One of the things I experience, and something I see in other people, is a sense of freedom when they are free enough and open enough to allow themselves to be vulnerable. In our culture we’re frequently so tied down and we have so many restrictions on how we’re supposed to be or should be, or things we can do or can’t do. The arts, at its purest, unbuckles some of those things to allow different parts of us to show itself, parts that sometimes we don’t want to show, the negative part, the sensitive part, the shy part, the ugly part, the happy part... It’s a means of healing. The arts allow us to explore each one of these areas. Its transference from the artist to the audience allows the audience to share the same type of experience. This can be something physical but it can also be something emotional, but more importantly, it can be something intellectual. I have this idea that when the lights go down, minds open up. We’re sitting in the dark, not being watched, something is happening on stage, and we’re reacting to what’s happening. We’re focused on the stage. Sometimes it can make you think, “Hmm. I never thought about it from that point of view” or “Oh, no that person is wrong.” You’re having this conversation with yourself, but in some ways you’re having a conversation with the artist too.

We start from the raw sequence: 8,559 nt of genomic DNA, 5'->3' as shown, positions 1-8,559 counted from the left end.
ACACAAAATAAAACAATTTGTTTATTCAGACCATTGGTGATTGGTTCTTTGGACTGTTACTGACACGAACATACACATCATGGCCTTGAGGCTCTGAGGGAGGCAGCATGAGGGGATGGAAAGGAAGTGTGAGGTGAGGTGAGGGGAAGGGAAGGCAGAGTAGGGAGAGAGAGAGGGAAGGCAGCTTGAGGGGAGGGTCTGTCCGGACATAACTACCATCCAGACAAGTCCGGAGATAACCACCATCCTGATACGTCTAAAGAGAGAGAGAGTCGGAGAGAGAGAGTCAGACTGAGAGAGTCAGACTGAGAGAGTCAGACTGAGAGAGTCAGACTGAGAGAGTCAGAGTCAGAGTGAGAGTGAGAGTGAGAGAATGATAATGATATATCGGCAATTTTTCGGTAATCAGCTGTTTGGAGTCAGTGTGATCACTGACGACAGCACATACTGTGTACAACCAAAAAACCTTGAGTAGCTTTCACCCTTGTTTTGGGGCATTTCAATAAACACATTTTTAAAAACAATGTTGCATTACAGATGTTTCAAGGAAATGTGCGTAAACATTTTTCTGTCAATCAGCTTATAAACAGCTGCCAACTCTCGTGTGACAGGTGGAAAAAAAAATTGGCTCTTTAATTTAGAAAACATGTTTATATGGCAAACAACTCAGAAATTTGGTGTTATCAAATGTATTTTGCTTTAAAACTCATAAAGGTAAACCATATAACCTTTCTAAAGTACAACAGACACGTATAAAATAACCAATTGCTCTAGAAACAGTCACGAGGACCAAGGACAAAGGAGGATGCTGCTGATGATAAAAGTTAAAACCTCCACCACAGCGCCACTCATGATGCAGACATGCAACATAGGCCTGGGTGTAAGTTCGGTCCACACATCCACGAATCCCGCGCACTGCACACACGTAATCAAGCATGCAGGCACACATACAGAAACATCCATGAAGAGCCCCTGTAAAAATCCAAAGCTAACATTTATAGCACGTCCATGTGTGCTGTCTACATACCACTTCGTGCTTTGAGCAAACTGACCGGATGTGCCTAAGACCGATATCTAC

Thomas Robert Simpson
Founder and Artistic Director of the AfroSolo Theater Company